A colorful new mural is in the works at Andover High School, highlighting the town's global connections through portraits, places and icons.

The idea for the mural was spearheaded by Jessica Daviso, an art teacher at Andover High School for the past three years.

To kick off the months-long project, Daviso asked students to draw pictures of what Andover means to them. From restaurants they love in town to their favorite places to hangout with friends, many of the ideas made their way into the mural.

"We wanted to make it really feel like we were talking about the people of Andover," said Daviso.

She partnered with mural artist David Fichter for the project. Fichter often collaborates with schools to paint murals, noting he has worked with more than 250 schools over the last 30 years.

Fichter created the overall design for the mural, which includes the original elements generated from the brainstorming and drawing sessions held by Daviso in the early stages of the project.

The mural, which covers a wall on the second floor of the high school, includes a mill-wheel in the center with the statement: "Drops of water turn a mill, singly none, singly none. Think globally, act locally."

The water flowing through the mill wheel transforms into a quilt. The pattern of the quilt is made up of the United Nation's sustainable development goals, which are global goals the UN developed to fight pressing world problems, such as pollution, poverty and women's rights, Daviso said.

Daviso said the goals are phrased in a way that suggests their completion. For example, one quilt square says "no poverty" as opposed to "end poverty."

The mural also features prominent figures who are a part of Andover's rich history. Among them are abolitionist Harriet Beecher Stowe, and Ann Bradstreet, known as the first American poet. The AHS marching band is also highlighted in the mural.

A noteworthy piece of the mural are paintings of national birds from different countries flying across the top right, representing countries that many AHS students call home.

"To talk about the global connections of Andover we really wanted to represent all the different people that live here," said Daviso. "We didn't want to do that in a really straightforward way ... . We decided that since our mascot is this golden eagle, we would use that as sort of the stand in for Andover."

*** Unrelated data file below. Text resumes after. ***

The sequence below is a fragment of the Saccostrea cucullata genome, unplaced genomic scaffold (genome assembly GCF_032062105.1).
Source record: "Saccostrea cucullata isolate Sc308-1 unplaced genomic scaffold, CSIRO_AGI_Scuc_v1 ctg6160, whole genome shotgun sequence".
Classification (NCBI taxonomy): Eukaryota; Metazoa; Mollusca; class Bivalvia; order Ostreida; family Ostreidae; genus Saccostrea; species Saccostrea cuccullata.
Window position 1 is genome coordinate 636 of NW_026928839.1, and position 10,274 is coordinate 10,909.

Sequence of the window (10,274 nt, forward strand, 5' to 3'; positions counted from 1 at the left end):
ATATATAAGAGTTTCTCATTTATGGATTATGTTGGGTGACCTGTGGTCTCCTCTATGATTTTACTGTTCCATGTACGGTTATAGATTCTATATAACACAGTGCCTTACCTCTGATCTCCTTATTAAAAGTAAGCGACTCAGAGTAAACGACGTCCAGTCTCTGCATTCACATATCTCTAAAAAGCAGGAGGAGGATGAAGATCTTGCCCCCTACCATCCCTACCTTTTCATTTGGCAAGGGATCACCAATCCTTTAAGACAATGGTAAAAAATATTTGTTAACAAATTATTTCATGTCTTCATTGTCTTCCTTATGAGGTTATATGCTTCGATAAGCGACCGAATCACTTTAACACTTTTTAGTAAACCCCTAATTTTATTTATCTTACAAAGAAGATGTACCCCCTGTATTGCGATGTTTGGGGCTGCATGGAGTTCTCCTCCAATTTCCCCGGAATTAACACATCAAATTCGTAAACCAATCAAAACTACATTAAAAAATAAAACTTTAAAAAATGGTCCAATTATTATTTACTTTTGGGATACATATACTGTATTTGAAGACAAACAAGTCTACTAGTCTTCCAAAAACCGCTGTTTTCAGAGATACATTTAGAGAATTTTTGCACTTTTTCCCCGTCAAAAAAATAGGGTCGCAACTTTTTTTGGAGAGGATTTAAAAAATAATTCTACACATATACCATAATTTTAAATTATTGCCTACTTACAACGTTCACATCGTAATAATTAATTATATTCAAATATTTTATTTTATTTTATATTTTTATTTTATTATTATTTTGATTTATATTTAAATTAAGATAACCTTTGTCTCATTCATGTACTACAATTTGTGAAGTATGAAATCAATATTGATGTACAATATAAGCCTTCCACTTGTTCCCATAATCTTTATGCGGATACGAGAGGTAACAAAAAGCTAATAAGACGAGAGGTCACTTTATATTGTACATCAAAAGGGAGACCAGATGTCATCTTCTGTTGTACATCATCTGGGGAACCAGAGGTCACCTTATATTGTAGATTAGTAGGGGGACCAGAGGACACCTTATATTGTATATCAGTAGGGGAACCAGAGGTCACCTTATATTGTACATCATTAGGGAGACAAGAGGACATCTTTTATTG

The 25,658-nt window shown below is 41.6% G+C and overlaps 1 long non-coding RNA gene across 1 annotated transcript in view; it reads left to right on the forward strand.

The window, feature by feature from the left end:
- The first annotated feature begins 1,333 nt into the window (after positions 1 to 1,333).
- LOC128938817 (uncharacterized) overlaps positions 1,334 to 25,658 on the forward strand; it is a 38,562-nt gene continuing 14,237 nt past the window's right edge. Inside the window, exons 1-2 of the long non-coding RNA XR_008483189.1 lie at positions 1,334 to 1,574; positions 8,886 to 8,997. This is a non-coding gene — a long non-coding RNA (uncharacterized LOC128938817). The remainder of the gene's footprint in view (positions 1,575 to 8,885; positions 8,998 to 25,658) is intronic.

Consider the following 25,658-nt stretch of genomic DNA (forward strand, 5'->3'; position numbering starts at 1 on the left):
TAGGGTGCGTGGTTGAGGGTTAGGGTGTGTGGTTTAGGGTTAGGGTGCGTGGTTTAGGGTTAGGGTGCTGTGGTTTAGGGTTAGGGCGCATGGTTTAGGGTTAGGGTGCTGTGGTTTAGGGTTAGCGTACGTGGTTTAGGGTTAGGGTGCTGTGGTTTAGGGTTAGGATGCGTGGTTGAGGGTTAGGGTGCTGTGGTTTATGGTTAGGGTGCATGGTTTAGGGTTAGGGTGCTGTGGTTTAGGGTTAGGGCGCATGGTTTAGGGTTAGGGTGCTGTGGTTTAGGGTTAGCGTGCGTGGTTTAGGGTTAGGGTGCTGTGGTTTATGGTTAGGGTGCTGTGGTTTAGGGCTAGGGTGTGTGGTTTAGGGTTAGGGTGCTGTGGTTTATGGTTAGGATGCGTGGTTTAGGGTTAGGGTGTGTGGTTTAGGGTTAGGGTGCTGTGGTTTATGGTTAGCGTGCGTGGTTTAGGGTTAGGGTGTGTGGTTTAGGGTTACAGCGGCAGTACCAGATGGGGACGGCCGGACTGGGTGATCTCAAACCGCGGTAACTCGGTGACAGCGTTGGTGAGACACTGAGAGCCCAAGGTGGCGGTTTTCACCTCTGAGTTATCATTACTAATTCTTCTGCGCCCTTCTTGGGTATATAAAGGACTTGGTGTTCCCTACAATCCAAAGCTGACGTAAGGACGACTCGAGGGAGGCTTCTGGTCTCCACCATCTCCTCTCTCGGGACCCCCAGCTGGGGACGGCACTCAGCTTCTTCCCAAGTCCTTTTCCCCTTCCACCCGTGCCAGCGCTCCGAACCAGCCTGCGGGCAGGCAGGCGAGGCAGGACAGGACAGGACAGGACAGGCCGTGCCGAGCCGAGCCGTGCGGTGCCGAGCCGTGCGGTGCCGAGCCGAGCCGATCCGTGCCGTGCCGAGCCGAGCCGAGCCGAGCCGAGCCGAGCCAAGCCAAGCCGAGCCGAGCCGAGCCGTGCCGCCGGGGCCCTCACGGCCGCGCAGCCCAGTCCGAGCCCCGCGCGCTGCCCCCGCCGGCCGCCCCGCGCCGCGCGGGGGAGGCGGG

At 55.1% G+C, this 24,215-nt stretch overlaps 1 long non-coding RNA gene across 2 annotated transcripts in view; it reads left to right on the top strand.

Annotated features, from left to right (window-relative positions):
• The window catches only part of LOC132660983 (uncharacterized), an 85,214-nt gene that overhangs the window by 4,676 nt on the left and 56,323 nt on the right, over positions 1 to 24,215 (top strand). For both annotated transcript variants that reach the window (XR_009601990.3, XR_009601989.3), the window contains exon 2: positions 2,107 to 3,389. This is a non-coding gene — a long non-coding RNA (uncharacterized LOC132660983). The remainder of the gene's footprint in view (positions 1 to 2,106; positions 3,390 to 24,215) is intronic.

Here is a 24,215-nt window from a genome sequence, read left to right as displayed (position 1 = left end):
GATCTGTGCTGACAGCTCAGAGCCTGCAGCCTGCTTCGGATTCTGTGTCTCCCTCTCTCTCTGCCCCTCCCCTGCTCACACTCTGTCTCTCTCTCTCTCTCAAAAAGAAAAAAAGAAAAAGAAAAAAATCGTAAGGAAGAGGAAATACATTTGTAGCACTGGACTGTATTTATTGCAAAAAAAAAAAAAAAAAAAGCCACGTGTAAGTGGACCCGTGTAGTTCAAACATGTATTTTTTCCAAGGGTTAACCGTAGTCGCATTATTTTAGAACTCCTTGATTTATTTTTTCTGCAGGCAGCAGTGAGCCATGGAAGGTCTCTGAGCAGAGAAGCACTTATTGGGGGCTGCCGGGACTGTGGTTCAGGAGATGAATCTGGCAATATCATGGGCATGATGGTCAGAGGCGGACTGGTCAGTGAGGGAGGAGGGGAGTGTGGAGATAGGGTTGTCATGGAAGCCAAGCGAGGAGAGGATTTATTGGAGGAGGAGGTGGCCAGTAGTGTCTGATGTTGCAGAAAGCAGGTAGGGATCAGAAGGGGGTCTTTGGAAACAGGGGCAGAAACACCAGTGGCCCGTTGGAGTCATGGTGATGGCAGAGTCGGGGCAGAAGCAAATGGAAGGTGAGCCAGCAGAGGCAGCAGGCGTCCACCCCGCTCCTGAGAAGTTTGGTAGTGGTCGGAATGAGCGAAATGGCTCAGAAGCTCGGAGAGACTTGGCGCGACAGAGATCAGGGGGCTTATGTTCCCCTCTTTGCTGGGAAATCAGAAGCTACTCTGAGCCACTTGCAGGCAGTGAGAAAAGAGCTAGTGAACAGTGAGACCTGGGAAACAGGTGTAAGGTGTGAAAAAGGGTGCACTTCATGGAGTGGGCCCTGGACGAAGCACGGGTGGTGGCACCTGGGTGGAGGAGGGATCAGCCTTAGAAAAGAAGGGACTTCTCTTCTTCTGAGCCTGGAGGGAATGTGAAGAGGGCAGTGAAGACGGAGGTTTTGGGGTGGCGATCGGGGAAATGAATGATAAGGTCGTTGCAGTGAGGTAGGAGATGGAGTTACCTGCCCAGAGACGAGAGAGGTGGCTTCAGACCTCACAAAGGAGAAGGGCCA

About 60 students have collectively worked on the mural, with different levels of involvement ranging from brainstorming ideas to painting.

Students who were heavily involved in the project have their portraits painted inside the mill wheel. Two of those students are Kathryn Oberg, 17, president of the National Art Honor Society, and Ethan Paulo, 16, vice president of the National Art Honor Society.

Oberg said she has enjoyed getting to work alongside Fichter and has gained a lot of knowledge on Andover's diverse history. Her favorite part of the mural to paint was the golden eagle.

Paulo moved to Andover from Ohio in summer 2018.

"It's a whole new experience for me getting to know Andover," said Paulo. "It's fun to learn about the different culture and history in town."

The two said they anticipate their peers will enjoy passing by the mural on their way to classes, and hope it encourages other students to get more involved in the arts.

Daviso said the mural is painted on a canvas that is attached to the wall with wallpaper paste, allowing it to be removed and reinstalled in a new space if necessary. With plans for a new high school in the works, the mural would be able to safely transfer to a new location.

Daviso said she hopes the mural will be complete by the end of the school year.


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